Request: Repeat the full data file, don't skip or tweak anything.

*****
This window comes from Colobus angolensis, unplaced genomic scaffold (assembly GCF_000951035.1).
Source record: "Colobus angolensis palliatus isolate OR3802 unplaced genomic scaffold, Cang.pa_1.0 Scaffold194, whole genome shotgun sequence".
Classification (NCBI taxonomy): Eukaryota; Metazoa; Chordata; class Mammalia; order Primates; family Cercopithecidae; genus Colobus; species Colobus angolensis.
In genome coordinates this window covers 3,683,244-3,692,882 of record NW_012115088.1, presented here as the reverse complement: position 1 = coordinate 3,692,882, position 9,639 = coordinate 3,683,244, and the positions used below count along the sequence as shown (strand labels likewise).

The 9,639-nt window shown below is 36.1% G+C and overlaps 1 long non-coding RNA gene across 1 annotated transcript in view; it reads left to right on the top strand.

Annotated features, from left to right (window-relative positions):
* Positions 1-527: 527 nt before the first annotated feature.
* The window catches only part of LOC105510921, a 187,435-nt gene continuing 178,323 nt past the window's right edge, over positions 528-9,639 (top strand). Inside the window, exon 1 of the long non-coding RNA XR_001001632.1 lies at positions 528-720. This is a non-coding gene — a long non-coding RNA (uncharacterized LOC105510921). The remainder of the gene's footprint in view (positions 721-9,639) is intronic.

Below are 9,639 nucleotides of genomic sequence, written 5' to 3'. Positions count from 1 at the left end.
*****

This window comes from Colobus angolensis, unplaced genomic scaffold (assembly GCF_000951035.1).
Source record: "Colobus angolensis palliatus isolate OR3802 unplaced genomic scaffold, Cang.pa_1.0 Scaffold194, whole genome shotgun sequence".
Classification (NCBI taxonomy): Eukaryota; Metazoa; Chordata; class Mammalia; order Primates; family Cercopithecidae; genus Colobus; species Colobus angolensis.
In genome coordinates this window covers 3,683,244-3,692,882 of record NW_012115088.1, presented here as the reverse complement: position 1 = coordinate 3,692,882, position 9,639 = coordinate 3,683,244, and the positions used below count along the sequence as shown (strand labels likewise).

The 9,639-nt window shown below is 36.1% G+C and overlaps 1 long non-coding RNA gene across 1 annotated transcript in view; it reads left to right on the top strand.

Annotated features, from left to right (window-relative positions):
* Positions 1-527: 527 nt before the first annotated feature.
* The window catches only part of LOC105510921, a 187,435-nt gene continuing 178,323 nt past the window's right edge, over positions 528-9,639 (top strand). Inside the window, exon 1 of the long non-coding RNA XR_001001632.1 lies at positions 528-720. This is a non-coding gene — a long non-coding RNA (uncharacterized LOC105510921). The remainder of the gene's footprint in view (positions 721-9,639) is intronic.

Below are 9,639 nucleotides of genomic sequence, written 5' to 3'. Positions count from 1 at the left end.